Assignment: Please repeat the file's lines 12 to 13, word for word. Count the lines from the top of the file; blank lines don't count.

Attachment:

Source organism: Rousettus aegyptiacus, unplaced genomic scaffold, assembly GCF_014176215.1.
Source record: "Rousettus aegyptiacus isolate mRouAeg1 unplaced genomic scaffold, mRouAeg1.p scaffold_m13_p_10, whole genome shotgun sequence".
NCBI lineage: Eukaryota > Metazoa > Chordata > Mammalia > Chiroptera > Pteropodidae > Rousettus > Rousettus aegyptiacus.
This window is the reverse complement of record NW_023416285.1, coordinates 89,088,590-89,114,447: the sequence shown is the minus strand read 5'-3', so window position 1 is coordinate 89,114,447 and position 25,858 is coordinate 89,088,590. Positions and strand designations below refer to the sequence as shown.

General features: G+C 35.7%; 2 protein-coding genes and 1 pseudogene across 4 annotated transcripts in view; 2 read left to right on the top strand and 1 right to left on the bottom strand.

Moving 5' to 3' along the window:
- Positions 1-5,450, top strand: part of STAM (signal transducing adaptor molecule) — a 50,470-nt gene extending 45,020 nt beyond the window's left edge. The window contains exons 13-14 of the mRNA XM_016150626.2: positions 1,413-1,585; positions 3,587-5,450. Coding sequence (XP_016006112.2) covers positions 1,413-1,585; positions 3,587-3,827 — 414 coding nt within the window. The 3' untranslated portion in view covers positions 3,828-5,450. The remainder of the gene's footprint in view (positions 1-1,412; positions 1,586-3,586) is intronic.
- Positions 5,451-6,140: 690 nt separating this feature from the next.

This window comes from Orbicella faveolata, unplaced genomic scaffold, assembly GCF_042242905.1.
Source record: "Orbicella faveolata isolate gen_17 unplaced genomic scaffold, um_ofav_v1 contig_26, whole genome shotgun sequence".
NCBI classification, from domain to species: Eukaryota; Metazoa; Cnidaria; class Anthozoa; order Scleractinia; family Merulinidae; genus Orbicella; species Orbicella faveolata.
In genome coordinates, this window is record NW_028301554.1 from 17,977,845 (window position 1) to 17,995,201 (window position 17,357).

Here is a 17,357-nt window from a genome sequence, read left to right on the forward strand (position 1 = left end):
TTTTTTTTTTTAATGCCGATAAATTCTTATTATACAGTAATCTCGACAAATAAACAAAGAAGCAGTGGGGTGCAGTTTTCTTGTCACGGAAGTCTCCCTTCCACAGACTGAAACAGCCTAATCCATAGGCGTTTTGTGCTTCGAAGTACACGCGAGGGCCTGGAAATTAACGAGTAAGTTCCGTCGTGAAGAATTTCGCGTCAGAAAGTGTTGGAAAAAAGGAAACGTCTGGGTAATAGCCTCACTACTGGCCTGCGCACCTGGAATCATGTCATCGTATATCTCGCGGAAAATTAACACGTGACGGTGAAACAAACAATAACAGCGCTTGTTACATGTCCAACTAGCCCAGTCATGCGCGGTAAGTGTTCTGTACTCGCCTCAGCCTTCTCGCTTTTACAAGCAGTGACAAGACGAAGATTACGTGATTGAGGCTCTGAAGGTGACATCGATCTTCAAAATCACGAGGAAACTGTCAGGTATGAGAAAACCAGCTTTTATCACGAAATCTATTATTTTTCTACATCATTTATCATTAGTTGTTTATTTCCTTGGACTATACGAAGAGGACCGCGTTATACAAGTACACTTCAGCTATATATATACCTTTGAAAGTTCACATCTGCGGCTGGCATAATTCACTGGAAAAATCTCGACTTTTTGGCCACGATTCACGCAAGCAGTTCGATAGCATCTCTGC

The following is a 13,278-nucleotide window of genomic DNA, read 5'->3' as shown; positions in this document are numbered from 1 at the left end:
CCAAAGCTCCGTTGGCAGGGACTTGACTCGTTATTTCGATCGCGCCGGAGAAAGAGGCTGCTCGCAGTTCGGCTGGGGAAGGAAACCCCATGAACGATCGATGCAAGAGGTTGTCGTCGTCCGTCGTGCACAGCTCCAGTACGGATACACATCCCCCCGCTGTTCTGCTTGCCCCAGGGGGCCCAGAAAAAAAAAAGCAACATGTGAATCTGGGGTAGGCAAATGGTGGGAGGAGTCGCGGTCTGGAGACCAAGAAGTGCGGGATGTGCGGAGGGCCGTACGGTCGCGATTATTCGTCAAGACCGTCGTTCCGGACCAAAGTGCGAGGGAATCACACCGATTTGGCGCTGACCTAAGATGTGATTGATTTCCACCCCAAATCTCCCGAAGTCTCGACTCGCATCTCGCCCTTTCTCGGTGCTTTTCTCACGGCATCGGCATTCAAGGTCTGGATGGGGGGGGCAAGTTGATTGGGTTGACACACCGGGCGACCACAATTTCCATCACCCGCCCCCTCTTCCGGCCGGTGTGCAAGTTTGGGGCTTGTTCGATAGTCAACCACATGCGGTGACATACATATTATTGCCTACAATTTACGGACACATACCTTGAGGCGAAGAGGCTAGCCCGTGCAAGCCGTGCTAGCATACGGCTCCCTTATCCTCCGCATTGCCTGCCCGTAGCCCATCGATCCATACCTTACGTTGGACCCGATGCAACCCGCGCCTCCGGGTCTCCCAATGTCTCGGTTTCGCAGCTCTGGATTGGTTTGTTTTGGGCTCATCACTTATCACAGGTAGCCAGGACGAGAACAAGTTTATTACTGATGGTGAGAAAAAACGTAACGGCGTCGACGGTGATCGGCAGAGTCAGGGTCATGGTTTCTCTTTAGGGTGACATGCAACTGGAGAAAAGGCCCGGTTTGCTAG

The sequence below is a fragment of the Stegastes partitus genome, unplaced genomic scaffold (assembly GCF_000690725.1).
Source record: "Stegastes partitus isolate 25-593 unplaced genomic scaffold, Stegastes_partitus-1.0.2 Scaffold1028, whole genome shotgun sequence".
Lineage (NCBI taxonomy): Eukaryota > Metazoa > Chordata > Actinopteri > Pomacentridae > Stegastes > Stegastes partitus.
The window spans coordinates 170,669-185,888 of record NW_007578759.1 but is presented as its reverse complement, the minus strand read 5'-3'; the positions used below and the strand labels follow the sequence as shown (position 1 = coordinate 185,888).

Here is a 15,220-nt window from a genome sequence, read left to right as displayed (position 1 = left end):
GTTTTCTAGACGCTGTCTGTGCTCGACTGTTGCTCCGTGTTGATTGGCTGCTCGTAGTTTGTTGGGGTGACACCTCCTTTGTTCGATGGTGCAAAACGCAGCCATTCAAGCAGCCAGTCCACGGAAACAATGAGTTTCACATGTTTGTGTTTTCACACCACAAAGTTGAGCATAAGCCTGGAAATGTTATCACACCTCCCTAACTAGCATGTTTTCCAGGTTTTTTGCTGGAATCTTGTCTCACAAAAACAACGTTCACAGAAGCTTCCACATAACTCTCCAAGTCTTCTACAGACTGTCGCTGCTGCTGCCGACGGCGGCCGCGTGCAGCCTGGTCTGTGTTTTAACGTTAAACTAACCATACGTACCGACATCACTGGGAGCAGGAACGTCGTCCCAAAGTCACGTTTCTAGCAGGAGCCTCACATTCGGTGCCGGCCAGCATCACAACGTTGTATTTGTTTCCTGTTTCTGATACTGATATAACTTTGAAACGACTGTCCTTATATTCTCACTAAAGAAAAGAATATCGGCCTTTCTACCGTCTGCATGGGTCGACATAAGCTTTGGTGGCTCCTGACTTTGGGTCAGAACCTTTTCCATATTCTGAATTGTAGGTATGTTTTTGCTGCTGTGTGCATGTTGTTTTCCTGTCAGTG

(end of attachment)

In genome coordinates, this window is record NW_028301554.1 from 17,977,845 (window position 1) to 17,995,201 (window position 17,357).

Here is a 17,357-nt window from a genome sequence, read left to right on the forward strand (position 1 = left end):